Technologies are coming that will open new windows into our natures and brains. - Jaron Lanier
Jaron Lanier is many things - technologist, computer scientist, composer, author and virtual reality pioneer (he coined the term). He is also the author of the must-read book, You Are Not A Gadget: A Manifesto. And he's thought deeply about the social impact of technology, the philosophy of consciousness and information, the future of humanism … and, of course, the role of advertising in our lives.
In the last decade, he argues, Silicon Valley has defined advertising downwards to be a form of gatekeeping; a paid link is called an ad. According to Lanier, advertising as a mere allocator of information does not fulfill its destiny to romanticize human productivity. Yes, advertising can be annoying, but it is an inherent annoyance of the human condition during times of innovation. It's also about to be changed radically by fascinating new technologies.
We talked to Lanier this week and asked him to give us a glimpse of some of the new frontiers of advertising – and a preview of what he'll be covering at our upcoming SAY Create event in Napa (Sept. 18 – 21).
You have a unique perspective on ads … what is advertising to you?
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I view advertising as being this romanticizing element that helps us appreciate, understand and enjoy how remarkable it is that we've been able to do so much, and learn so much. I view it as really vital, even though sometimes it can be really annoying. The interesting thing about advertising is that the things that annoy us sometimes about it are really human. It's us looking at ourselves - and like all human endeavors it's imperfect. Advertising is the edge of what people know how to do and of human experience and it explains the latest ways progress has changed us to ourselves. For me, that definition of advertising is really interesting and is profoundly different from the latest Silicon Valley definition of advertising – where you have people pay for who they can be connected to - which is essentially a gating function.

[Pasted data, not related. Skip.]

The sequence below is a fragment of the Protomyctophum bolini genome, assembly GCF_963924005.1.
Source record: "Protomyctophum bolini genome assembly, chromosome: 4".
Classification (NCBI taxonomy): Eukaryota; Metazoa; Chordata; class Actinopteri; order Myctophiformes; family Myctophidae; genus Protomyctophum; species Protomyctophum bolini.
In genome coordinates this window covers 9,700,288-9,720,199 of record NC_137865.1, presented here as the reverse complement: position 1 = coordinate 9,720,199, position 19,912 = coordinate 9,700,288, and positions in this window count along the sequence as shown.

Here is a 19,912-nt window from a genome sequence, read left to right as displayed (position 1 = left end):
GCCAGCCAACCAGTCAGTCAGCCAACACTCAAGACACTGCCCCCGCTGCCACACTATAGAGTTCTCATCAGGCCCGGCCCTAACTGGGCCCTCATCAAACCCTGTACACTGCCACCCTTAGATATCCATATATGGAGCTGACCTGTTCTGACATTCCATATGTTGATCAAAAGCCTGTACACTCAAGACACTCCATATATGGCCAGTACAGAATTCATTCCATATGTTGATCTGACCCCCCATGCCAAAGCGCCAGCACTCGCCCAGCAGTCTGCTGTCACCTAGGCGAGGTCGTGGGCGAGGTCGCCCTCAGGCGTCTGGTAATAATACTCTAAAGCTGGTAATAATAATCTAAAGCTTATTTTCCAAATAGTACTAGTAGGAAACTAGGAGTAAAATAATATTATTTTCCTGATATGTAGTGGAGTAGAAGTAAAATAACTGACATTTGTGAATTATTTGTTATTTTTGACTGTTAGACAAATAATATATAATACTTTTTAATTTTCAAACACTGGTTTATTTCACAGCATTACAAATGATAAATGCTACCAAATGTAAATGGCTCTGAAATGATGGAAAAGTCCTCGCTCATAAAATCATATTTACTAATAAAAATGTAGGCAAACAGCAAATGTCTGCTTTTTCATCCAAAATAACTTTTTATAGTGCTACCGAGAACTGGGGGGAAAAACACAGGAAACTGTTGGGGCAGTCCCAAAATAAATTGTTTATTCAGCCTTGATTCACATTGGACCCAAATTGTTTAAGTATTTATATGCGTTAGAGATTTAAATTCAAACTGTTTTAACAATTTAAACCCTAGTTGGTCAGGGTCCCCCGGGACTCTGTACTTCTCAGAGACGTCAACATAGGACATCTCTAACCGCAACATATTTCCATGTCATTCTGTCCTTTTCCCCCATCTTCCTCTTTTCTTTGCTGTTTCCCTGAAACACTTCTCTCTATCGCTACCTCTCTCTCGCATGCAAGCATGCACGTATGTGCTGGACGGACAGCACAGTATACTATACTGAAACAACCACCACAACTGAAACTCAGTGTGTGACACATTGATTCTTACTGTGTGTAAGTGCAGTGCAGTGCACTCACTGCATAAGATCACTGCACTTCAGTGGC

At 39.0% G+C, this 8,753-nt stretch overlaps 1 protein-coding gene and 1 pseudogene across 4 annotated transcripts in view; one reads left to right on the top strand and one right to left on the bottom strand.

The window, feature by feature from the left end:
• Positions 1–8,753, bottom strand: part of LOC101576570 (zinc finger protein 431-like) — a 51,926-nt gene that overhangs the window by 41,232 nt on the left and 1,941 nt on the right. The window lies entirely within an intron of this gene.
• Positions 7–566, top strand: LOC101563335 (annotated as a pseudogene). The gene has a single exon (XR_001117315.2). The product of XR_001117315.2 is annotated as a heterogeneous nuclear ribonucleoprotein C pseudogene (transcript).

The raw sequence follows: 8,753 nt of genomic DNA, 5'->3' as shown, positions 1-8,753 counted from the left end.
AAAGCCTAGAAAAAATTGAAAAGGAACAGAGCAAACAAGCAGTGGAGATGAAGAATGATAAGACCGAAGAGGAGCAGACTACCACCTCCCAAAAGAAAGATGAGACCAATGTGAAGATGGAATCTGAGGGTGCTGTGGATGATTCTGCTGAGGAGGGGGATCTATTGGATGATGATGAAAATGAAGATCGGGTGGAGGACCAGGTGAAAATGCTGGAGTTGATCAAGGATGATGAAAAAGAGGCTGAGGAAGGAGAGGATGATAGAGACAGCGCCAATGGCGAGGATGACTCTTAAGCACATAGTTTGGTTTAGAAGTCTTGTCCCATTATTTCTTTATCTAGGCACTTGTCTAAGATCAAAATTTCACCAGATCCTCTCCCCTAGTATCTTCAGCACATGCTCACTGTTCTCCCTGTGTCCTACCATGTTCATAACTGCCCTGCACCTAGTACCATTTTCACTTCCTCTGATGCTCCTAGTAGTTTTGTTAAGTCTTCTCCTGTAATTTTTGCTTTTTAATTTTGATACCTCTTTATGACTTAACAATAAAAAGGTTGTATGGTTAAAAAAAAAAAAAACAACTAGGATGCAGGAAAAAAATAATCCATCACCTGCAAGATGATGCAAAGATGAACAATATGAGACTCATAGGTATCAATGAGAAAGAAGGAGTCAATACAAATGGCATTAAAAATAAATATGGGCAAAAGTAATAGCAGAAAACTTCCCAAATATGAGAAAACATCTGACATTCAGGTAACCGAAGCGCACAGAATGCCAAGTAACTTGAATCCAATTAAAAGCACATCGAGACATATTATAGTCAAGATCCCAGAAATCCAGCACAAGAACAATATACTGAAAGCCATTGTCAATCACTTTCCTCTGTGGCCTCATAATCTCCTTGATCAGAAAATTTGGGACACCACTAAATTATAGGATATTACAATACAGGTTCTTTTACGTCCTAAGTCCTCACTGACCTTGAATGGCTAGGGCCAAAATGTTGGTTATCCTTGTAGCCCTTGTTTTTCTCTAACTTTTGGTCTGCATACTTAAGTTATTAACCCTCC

What innovations are you seeing that excite you?
All kinds of technologies are coming that will open new windows into our natures and brains and that will impact communication – and in particular advertising. One example is the science of avatars. The human brain has the capacity to control avatars – the brain anticipates creatures we might evolve into and is touching on parts of the brain not touched before. It's like a new continent. We're exploring territory not explored before with new kinds of expression. The Kinect from Microsoft is the first technology to measure what we're doing when we turn into an avatar. [Ed note: Lanier is a consultant to Microsoft on Kinect.] One experiment we did with an oral hygiene product turned your body into a bristle of a toothbrush. Whether or not that was a good idea remains to be seen – but it was a profound shift from watching into doing. In education we did these experiments - kids that become a triangle molecule are more interested in the subject than just reading about it. Being the object is more powerful than being in the center of the action. This is the next frontier.
So where should advertisers and marketers be looking next?
Advertisers and marketers should be looking to bring new experiences to different parts of the brain. It's a more profound idea than just dropping a billboard into a video game. Advertisers are not thinking radically enough – they look for technology to lead instead of trying the neuroscience approach and thinking about what parts of the brain haven't been activated before. These new experiences bring new capabilities to the brain. I hate to mention Kinect again, but I think of it as a pristine example of the opportunities for the future of advertising – letting people use their cognitive faculties in new ways, the body connected to the mind in a new way. There are a whole series of technologies like this coming that will bring new kinds of experiences and new kinds of communication to which advertising should look to for the future.
You've said you're an optimist – where are we headed?
We have a generation of really smart, savvy people growing up who have a great future in this country and internationally – we've done a better job than we acknowledge. The future is bright. There are some huge problems – right now things suck and they won't stop sucking immediately. But the very idea of advertising is correlative to a strong middle class. Brand advertising is a middle class phenomenon ... upper class branding is more marketing. Building and growing the middle class … this is part of my mission as a technologist. [Hear more about Lanier's thoughts on this at Edge.org.]